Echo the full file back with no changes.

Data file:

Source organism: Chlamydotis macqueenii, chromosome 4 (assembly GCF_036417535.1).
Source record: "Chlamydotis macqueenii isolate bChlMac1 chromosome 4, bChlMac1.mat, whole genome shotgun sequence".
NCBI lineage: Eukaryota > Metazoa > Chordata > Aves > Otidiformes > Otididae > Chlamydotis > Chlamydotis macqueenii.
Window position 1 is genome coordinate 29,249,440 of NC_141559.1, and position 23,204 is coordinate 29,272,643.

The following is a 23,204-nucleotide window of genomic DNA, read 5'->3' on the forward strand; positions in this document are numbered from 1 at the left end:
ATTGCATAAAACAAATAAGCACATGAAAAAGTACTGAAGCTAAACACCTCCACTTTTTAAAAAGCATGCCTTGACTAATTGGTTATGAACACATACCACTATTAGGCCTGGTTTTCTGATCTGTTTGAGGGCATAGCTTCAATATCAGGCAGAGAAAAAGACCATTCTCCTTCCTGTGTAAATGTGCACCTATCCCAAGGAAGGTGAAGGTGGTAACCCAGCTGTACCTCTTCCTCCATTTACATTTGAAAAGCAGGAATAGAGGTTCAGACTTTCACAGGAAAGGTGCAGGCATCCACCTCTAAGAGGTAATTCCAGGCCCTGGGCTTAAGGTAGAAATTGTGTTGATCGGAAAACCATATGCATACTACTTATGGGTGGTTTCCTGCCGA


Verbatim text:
Source organism: Chlamydotis macqueenii, chromosome 4 (assembly GCF_036417535.1).
Source record: "Chlamydotis macqueenii isolate bChlMac1 chromosome 4, bChlMac1.mat, whole genome shotgun sequence".
NCBI lineage: Eukaryota > Metazoa > Chordata > Aves > Otidiformes > Otididae > Chlamydotis > Chlamydotis macqueenii.
Window position 1 is genome coordinate 29,249,440 of NC_141559.1, and position 23,204 is coordinate 29,272,643.

The following is a 23,204-nucleotide window of genomic DNA, read 5'->3' on the forward strand; positions in this document are numbered from 1 at the left end:
ATTGCATAAAACAAATAAGCACATGAAAAAGTACTGAAGCTAAACACCTCCACTTTTTAAAAAGCATGCCTTGACTAATTGGTTATGAACACATACCACTATTAGGCCTGGTTTTCTGATCTGTTTGAGGGCATAGCTTCAATATCAGGCAGAGAAAAAGACCATTCTCCTTCCTGTGTAAATGTGCACCTATCCCAAGGAAGGTGAAGGTGGTAACCCAGCTGTACCTCTTCCTCCATTTACATTTGAAAAGCAGGAATAGAGGTTCAGACTTTCACAGGAAAGGTGCAGGCATCCACCTCTAAGAGGTAATTCCAGGCCCTGGGCTTAAGGTAGAAATTGTGTTGATCGGAAAACCATATGCATACTACTTATGGGTGGTTTCCTGCCGA